Yen board

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After struggling with the adverse effects of deflation for decades, Japan has joined the world in battling inflation, says Jakob Greisen of C Worldwide Asset Management.

The Copenhagen-based portfolio manager said the country has seen inflation ramping up, even if it is , much lower than in Europe or the U.S.

Driven by yen weakness and a rise in prices of imported raw commodities, the annual inflation rate in Japan rose to 4.3% in January 2023, the highest reading since December 1981. Core consumer prices increased by 4.2% year over year in January, above the Bank of Japan’s 2% target for a 10th straight month.

“We have actually seen wage pressure now, because the labour market is tight,” he said.

And while an expected wage growth of about 5% may address cost-of-living concerns, inflationary pressures continue, particularly with regard to food (up 7.3% in January from a year ago) and electricity (20.2%).

“I visited Japan in November, and several companies were reluctant or talked about the difficulty of raising prices to their customers,” he said. “That has been a cultural issue in Japan. But I think inflation currently is too high to ignore. Companies will have to start to raise prices.”

Greisen said another headwind for the Japanese economy is the country’s aging population — a problem that has developed over decades and shows no signs of easing.

“The demographic situation in Japan is worsening. Under Covid there were historically low numbers of babies born,” he said. “People are getting older, and the population is falling. That gives a natural headwind to domestic-oriented companies. For companies exposed toward the export market, it is not that important. But domestic Japan is challenged.”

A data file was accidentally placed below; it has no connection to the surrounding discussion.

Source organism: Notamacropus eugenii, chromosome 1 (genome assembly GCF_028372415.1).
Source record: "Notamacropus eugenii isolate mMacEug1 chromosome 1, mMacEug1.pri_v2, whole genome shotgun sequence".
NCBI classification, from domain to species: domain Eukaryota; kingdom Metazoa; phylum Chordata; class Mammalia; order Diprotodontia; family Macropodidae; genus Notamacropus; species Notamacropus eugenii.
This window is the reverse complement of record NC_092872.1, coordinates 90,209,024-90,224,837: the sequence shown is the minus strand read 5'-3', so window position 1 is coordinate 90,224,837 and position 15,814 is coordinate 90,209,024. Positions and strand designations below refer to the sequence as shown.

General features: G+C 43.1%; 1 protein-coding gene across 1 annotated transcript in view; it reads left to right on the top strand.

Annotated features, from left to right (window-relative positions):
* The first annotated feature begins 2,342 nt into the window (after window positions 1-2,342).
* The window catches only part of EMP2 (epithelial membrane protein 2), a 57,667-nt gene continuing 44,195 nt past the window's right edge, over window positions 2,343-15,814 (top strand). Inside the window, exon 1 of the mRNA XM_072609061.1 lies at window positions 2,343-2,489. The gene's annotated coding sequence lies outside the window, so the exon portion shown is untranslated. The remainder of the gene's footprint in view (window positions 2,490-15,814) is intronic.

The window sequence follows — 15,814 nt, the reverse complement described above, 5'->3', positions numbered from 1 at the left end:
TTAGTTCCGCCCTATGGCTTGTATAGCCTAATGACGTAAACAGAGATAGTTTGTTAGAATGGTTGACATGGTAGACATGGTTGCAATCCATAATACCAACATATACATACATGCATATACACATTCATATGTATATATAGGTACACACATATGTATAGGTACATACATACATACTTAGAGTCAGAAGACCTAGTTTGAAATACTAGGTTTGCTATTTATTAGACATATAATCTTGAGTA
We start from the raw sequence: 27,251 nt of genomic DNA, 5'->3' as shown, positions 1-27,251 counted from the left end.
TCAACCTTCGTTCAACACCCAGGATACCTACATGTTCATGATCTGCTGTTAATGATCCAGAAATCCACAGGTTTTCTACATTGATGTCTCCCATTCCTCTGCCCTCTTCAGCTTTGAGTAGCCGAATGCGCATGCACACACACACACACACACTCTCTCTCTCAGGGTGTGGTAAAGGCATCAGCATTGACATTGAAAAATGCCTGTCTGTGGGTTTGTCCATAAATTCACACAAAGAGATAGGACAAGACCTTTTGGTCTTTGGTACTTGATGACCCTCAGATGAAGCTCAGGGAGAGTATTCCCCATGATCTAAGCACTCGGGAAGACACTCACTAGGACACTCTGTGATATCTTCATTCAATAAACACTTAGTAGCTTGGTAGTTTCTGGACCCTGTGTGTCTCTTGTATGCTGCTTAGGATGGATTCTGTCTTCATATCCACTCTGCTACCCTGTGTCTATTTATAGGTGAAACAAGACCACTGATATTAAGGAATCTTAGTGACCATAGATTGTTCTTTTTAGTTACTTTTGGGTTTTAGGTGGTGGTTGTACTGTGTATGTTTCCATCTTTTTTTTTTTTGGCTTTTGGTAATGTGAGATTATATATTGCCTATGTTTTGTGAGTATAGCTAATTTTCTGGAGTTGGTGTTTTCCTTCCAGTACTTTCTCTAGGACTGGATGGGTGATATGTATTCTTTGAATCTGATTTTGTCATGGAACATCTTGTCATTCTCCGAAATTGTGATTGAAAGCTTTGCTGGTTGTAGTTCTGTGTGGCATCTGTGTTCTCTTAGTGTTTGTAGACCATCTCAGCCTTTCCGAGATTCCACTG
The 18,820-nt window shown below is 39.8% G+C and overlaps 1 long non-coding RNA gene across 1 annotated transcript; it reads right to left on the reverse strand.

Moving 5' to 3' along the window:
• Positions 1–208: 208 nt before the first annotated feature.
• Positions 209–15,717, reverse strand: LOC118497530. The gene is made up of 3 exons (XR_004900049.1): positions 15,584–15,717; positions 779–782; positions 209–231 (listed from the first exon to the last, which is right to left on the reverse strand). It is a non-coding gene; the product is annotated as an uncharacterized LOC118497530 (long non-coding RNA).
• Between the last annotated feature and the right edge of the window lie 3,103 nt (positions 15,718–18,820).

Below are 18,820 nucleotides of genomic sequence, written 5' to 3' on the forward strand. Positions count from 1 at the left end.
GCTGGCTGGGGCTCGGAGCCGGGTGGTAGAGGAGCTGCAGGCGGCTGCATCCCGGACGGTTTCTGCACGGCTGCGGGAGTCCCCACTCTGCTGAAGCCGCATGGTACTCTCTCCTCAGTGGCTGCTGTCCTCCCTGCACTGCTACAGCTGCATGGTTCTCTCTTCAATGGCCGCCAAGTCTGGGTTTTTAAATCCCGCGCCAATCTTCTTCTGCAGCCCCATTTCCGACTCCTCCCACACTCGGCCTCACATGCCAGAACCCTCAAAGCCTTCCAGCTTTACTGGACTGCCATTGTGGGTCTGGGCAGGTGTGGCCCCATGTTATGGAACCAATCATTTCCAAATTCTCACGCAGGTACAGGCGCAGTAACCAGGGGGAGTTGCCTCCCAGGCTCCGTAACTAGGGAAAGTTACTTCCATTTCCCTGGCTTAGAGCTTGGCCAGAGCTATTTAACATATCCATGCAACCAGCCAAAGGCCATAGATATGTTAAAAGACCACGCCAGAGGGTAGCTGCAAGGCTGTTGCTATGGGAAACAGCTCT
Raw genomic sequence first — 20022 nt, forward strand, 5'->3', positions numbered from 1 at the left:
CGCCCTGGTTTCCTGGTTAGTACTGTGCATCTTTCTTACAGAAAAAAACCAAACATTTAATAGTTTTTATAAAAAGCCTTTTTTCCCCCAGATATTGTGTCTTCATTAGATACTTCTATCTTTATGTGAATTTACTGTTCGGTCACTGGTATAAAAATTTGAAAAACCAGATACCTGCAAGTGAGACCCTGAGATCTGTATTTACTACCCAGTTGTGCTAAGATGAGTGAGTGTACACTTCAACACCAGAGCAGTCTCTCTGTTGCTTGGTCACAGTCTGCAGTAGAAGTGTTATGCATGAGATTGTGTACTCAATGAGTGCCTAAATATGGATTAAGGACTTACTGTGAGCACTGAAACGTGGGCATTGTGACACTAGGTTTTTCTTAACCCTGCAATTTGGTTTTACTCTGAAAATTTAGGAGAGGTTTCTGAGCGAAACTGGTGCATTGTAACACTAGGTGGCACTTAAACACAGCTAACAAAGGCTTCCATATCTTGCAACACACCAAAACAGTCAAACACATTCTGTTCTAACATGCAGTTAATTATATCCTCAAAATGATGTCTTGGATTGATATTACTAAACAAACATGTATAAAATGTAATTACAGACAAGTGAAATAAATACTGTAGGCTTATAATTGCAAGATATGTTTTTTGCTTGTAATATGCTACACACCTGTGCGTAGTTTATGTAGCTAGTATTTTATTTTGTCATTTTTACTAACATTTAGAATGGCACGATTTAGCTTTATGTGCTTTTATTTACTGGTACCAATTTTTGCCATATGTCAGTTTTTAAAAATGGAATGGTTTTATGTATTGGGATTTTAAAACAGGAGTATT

The situation is only aggravated by the fact that Japan imposes strict limits on immigration — a policy Greisen suggested they may wish to rethink.

“Japan has a choice to either allow more immigration or accept lower growth,” he said.

Greisen said the export-oriented companies he likes are well positioned to benefit from the global megatrend of digitization and automation.

“This is actually an area where the Japanese are in the forefront,” he said. “They have always been very tech savvy.”

Among the brightest stars, he said, is Tokyo-based Sony Group Corp., which is poised to play a big role in metaverse content.

“They have a unique combination of motion pictures, music and games, and the ability to have figures from games being part of movies, and have music within movies and games,” he said. “This interconnection between the assets of Sony could be very, very interesting.”

In the area of advanced manufacturing, he likes Osaka-based Keyence Corp., a developer of a wide range of sensors, scanners, measuring instruments, and digital microscopes. And there is also Tokyo-based Hoya Corp., a glass manufacturer with a dominant share of the market for mask blanks, a key component of semiconductors.

Greisen said these companies are evidence that opportunities abound even in an economy that is challenged by moribund demography and sudden inflation.

“We look for unique companies with a strong market position. We find them in Japan, we find them in Europe, we find them in the U.S. [As] equity investors, we do not invest in economies. We invest in companies,” he said. “We look for companies that can grow overtime because they are supported by a trend or a theme that we think is much stronger than the current economic environment.”


This article is part of the Soundbites program, sponsored by Canada Life. The article was written without sponsor input.

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